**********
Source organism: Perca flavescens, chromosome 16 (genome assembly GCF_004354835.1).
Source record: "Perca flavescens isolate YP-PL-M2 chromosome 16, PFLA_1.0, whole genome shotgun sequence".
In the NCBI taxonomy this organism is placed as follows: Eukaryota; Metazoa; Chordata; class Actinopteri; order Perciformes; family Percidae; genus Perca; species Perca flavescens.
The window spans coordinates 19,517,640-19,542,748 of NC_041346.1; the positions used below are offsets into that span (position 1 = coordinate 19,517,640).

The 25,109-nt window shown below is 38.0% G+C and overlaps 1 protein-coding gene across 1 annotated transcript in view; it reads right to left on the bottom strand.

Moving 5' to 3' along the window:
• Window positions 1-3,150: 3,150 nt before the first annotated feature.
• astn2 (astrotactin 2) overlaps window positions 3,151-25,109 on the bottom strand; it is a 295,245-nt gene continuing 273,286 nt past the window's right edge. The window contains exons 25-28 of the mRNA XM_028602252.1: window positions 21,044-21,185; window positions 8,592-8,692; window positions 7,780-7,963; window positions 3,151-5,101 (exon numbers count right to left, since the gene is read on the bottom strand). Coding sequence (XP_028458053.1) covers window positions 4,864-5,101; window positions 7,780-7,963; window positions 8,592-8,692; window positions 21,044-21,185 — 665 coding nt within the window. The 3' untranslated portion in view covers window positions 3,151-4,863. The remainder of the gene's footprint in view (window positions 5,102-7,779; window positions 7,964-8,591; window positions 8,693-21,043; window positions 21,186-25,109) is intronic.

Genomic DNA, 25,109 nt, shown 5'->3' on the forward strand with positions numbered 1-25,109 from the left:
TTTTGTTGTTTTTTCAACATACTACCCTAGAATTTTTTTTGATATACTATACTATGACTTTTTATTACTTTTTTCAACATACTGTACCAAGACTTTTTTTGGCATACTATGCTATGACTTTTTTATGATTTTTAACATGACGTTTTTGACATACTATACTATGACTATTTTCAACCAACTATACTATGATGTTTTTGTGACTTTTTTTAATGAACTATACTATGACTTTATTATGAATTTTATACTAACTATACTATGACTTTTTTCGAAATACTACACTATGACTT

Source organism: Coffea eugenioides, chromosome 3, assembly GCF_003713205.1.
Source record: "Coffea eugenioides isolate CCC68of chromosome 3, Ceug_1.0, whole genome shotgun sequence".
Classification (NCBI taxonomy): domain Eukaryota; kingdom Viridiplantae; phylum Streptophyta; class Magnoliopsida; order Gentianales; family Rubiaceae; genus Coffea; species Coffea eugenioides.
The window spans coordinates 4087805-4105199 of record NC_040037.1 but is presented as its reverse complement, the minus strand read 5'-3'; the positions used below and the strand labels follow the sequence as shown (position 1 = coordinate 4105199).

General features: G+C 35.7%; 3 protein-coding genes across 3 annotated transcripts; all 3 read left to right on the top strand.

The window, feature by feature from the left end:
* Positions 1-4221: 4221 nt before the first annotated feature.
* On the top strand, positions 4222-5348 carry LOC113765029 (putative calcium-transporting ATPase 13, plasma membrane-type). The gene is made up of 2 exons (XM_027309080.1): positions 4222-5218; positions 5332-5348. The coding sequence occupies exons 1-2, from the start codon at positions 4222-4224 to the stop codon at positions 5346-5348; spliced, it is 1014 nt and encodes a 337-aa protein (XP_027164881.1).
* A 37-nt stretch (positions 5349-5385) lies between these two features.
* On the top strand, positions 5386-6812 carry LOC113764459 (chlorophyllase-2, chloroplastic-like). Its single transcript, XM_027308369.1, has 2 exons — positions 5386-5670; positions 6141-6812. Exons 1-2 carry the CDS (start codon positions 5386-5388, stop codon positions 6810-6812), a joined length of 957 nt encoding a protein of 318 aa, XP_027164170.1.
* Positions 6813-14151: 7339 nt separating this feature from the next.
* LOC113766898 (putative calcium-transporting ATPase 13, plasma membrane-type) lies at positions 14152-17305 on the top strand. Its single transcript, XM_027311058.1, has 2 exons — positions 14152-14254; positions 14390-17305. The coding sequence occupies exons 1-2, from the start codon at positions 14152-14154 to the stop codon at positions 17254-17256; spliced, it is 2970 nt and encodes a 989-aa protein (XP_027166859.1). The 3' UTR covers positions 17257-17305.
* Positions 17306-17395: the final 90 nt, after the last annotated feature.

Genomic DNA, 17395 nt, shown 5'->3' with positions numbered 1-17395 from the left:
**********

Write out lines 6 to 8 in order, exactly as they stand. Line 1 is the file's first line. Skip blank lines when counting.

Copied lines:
Moving 5' to 3' along the window:
• Window positions 1-3,150: 3,150 nt before the first annotated feature.
• astn2 (astrotactin 2) overlaps window positions 3,151-25,109 on the bottom strand; it is a 295,245-nt gene continuing 273,286 nt past the window's right edge. The window contains exons 25-28 of the mRNA XM_028602252.1: window positions 21,044-21,185; window positions 8,592-8,692; window positions 7,780-7,963; window positions 3,151-5,101 (exon numbers count right to left, since the gene is read on the bottom strand). Coding sequence (XP_028458053.1) covers window positions 4,864-5,101; window positions 7,780-7,963; window positions 8,592-8,692; window positions 21,044-21,185 — 665 coding nt within the window. The 3' untranslated portion in view covers window positions 3,151-4,863. The remainder of the gene's footprint in view (window positions 5,102-7,779; window positions 7,964-8,591; window positions 8,693-21,043; window positions 21,186-25,109) is intronic.